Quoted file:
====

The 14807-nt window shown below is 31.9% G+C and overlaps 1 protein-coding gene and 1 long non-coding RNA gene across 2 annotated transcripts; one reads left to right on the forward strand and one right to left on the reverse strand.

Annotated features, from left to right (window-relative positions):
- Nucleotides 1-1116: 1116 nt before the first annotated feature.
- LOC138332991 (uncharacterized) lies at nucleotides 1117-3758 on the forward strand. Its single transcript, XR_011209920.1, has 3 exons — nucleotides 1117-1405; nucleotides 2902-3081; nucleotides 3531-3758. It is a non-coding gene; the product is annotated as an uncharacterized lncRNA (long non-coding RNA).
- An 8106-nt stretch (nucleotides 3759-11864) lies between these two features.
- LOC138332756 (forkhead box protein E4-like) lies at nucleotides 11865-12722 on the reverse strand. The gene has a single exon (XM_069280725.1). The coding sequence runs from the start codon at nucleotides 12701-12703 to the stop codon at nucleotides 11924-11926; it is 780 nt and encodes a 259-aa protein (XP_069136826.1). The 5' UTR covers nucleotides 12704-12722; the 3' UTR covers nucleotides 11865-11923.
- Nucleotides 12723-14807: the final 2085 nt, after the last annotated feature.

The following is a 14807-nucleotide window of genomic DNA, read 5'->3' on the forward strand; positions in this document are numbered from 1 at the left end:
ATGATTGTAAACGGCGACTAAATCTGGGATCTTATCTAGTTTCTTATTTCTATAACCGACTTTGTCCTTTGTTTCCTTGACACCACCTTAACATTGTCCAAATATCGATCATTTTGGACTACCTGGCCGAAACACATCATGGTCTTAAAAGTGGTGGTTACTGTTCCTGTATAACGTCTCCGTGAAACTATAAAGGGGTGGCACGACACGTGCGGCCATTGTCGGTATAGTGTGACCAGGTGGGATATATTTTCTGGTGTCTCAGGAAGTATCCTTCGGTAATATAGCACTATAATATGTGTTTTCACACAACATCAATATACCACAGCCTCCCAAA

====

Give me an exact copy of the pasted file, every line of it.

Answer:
The 14807-nt window shown below is 31.9% G+C and overlaps 1 protein-coding gene and 1 long non-coding RNA gene across 2 annotated transcripts; one reads left to right on the forward strand and one right to left on the reverse strand.

Annotated features, from left to right (window-relative positions):
- Nucleotides 1-1116: 1116 nt before the first annotated feature.
- LOC138332991 (uncharacterized) lies at nucleotides 1117-3758 on the forward strand. Its single transcript, XR_011209920.1, has 3 exons — nucleotides 1117-1405; nucleotides 2902-3081; nucleotides 3531-3758. It is a non-coding gene; the product is annotated as an uncharacterized lncRNA (long non-coding RNA).
- An 8106-nt stretch (nucleotides 3759-11864) lies between these two features.
- LOC138332756 (forkhead box protein E4-like) lies at nucleotides 11865-12722 on the reverse strand. The gene has a single exon (XM_069280725.1). The coding sequence runs from the start codon at nucleotides 12701-12703 to the stop codon at nucleotides 11924-11926; it is 780 nt and encodes a 259-aa protein (XP_069136826.1). The 5' UTR covers nucleotides 12704-12722; the 3' UTR covers nucleotides 11865-11923.
- Nucleotides 12723-14807: the final 2085 nt, after the last annotated feature.

The following is a 14807-nucleotide window of genomic DNA, read 5'->3' on the forward strand; positions in this document are numbered from 1 at the left end:
ATGATTGTAAACGGCGACTAAATCTGGGATCTTATCTAGTTTCTTATTTCTATAACCGACTTTGTCCTTTGTTTCCTTGACACCACCTTAACATTGTCCAAATATCGATCATTTTGGACTACCTGGCCGAAACACATCATGGTCTTAAAAGTGGTGGTTACTGTTCCTGTATAACGTCTCCGTGAAACTATAAAGGGGTGGCACGACACGTGCGGCCATTGTCGGTATAGTGTGACCAGGTGGGATATATTTTCTGGTGTCTCAGGAAGTATCCTTCGGTAATATAGCACTATAATATGTGTTTTCACACAACATCAATATACCACAGCCTCCCAAA